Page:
Review Summary: A modern classic from the best band in the world.5 of 7 thought this review was well written
Before the release of In Rainbows Radiohead, already established as one of the greatest and most important bands of the 90s had the task of carrying over the reputation into the current decade. The release of Kid A in 2000 was certainly the way to go about this and despite the sceptics that believed Radiohead should have stuck to guitar music it’s now taken as a significant and impressive album. Then came Amnesiac the leftovers from the Kid A sessions, at times over experimental, at other times brilliant but overall a solid album. Hail to the Thief was similar but more of a blend than Amnesiac, more representative of Radiohead’s abilities. Both great albums met with positive reception and charting success, the problem was these weren’t albums to set Radiohead apart from the other popular artists of this time period. Before In Rainbows it would have been fair to say Kid A was Radiohead’s last groundbreaking album. With Radiohead-influenced bands thriving the influencers themselves needed to re-establish themselves as a great band, or rather to remind the world that they are. With In Rainbows Radiohead have succeeded.
Just the release method alone when announced sent ripples through the world of music, the reason for the pay-what-you-like is uncertain but it seems likely that it was a publicity stunt, if so it definitely grabbed the attention it desired. Initials fears of the death of the record industry were over exaggerated of course, the band had always stated their intention to sign to a new label. The distribution of In Rainbows increased the pressure on Radiohead, they worst thing they could have done was to release a bad album and end up with a reputation of washed up attention seekers.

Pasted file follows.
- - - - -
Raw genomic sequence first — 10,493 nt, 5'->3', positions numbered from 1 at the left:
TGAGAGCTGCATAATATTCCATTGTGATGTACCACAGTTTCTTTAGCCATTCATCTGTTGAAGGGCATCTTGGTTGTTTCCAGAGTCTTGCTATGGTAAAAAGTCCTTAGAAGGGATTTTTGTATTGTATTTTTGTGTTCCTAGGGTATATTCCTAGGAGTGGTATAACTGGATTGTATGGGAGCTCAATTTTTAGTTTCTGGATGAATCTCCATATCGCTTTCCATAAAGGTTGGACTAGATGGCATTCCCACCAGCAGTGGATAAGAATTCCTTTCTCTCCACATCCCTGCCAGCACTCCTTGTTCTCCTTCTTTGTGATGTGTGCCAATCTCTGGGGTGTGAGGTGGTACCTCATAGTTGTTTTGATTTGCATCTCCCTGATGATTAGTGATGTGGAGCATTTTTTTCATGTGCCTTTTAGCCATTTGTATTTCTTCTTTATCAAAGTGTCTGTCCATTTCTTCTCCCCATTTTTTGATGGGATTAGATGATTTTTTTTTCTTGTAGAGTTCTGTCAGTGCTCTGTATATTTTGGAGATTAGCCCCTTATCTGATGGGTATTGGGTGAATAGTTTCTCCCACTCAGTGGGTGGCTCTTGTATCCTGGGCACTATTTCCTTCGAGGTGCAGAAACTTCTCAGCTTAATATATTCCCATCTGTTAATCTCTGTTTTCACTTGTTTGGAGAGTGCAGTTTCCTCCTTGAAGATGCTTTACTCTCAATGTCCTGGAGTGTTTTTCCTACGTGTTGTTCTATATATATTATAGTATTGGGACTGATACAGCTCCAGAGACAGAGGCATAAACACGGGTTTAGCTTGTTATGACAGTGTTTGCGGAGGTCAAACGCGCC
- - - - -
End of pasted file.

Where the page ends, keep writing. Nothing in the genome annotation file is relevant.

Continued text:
In Rainbows is the coherent and creative blend of musical styles that Hail to the Thief was not. Musically it’s like 10 genres fitted into one 10-track album. Bodysnatchers is as close as we get to classic Radiohead, we have no idea what Thom Yorke is talking about but we like the guitar playing. 15 Step is a perfect album and concert opener, upbeat and catchy with kids shouting “yeah” at opportune moments. Reckoner is a beautiful song, sung completely in falsetto and featuring expansive instrumentation it is reminiscent of Sigur Rós’ post-rock style.
In Rainbows is a highly refined album, many of the songs were developed and perfected in concert and there is an element of perfectionism in the final result. Nude is the best example of this, it took Radiohead 10 years to complete but it showcases some of Yorke’s best vocals and being a slow-paced song it is a surprising contrast to the fast opening that 15 Step and Bodysnatchers provided. The album continues to innovate, House of Cards is a spacey inconspicuous song while Jigsaw Falling Into Place is blatant pop rock and possibly the best track In Rainbows has to offer.
Videotape brings the album is an emotional conclusion and although Yorke has always been a proficient lyricist, his talents are perhaps most notable here or maybe on 15 Step which contains some of the smartest lyrics Yorke has come up with. However when Yorke wants to keep it simple he can as shown in All I Need, another one of the albums highlights. In terms of Radiohead’s piano based songs Videotape compares to the likes of Pyramid Song and I Want None of This with ease.
In Rainbows is a triumphant return to top form for Radiohead, a startling reminder that they are Radiohead, they are still the band that brought you OK Computer, The Bends and Kid A and reassurance that they can continue to create groundbreaking albums or the same quality.